As he knows a thing or two about the topic, Wilson Kerr wasn’t about to pass up a chance to see the latest trends in renewable energy.
The retired Chatham Township resident was one of dozens of people who attended a wind power open house held Thursday and hosted by Calgary-based Suncor Energy and Acciona Energy of Spain.
Kerr said he worked in the solar power field 25 years ago in Chatham, providing units to heat swimming pools and apartments.
He said he would like to see solar and wind eventually provide the majority of power used by residents.
“I’m totally in favour of any projects of this nature,” he said. “I’d love to see a system with both set up.”
Suncor Energy and Acciona Energy have partnered on a number of projects, including a 38-turbine wind farm now under construction near Ripley, Ont.
Jason Vaillant, Suncor’s manager of communications and stakeholder relations, said he was impressed with the turnout at the Merlin Community Centre.
“We’ve got a study area we’re exploring,” he said. “We’re already working in Ontario. We’d like to do more business here.”
The partnership is currently optioning land and conducting a wind resource analysis, as well as a migratory bird survey.
Vaillant said it is still early in the process and didn’t have an estimate on how many turbines could be installed.
“We’re working with landowners and starting some of the environmental processes,” he said.
Tilbury-area farmer Maurice Quenneville said he signed a wind power lease last year for his 30 acres of land.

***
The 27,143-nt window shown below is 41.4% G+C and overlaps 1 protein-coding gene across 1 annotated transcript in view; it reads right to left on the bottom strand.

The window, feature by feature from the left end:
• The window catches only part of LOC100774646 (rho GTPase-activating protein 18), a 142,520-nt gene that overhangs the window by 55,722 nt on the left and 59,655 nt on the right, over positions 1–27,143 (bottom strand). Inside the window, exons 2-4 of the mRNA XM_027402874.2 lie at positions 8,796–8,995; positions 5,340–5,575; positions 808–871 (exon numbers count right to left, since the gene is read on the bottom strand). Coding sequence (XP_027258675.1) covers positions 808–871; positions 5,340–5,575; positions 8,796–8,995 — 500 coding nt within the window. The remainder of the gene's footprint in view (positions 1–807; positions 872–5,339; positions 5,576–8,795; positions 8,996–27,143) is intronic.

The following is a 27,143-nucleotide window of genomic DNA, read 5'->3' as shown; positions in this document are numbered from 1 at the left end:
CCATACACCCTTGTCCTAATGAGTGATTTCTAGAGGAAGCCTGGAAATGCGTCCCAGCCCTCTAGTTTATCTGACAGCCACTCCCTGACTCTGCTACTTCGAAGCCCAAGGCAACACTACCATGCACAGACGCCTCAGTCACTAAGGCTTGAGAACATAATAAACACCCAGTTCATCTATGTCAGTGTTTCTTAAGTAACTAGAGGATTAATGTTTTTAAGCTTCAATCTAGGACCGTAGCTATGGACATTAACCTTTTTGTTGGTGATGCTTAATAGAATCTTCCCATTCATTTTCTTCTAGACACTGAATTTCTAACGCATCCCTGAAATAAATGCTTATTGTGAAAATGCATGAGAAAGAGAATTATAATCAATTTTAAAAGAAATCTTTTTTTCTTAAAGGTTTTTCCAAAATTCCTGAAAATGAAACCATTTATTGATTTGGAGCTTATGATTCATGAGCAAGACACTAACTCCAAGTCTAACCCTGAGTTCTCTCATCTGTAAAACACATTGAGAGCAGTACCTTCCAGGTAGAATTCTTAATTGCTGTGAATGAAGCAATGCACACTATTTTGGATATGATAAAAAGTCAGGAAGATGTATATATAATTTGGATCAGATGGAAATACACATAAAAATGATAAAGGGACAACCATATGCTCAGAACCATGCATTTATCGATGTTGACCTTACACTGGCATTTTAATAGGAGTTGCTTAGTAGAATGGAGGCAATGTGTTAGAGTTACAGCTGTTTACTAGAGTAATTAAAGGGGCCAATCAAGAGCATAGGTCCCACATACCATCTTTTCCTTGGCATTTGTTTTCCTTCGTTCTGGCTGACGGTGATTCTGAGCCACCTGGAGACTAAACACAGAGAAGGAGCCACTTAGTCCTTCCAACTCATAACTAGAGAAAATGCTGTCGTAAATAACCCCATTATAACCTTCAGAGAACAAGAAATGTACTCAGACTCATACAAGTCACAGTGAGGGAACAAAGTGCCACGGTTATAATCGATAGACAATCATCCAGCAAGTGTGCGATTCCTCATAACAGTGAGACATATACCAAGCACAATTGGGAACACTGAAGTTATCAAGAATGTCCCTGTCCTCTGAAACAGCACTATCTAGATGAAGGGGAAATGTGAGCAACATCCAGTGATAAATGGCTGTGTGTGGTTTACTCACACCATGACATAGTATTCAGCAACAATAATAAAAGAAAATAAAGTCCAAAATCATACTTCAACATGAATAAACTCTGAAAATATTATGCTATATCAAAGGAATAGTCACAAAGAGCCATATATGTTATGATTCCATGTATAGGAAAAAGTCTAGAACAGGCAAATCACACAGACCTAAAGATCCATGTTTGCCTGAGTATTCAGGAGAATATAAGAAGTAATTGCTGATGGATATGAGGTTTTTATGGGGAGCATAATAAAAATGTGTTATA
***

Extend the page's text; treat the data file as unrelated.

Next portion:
He praised the session as informative, but said the overall impact of wind is yet to be determined.
“It sounds like a good idea,” he said. “I guess we’ll have to see the results.”
Suncor Energy and Acciona Energy join a growing list of organizations that have Chatham-Kent in mind.
Kruger Energy, Invenergy, GenGrowth and AIM (Air in Motion) PowerGen Corp. are also looking at projects within the municipality.
Gerry Murphy, senior municipal planner, told The Chatham Daily News this week there are a dozen wind energy companies expressing an interest.
However, he said he couldn’t divulge several of them at this time.
“Once they get to the point where they’re going to be going public with something, then we would pass the names out,” he said. “Some are very preliminary inquiries. They may never amount to anything.” Murphy said Chatham-Kent has strong potential for not just wind power, but other forms of renewable energy, including solar.
He said residents are usually supportive of alternative energy and have more questions than concerns.
Kerr believes the municipality must keep doing what it’s doing in promoting the cause.
“They should definitely support it as much as they can,” he said. “It’s an excellent ecological way to go.”
The Daily News
27 April 2007
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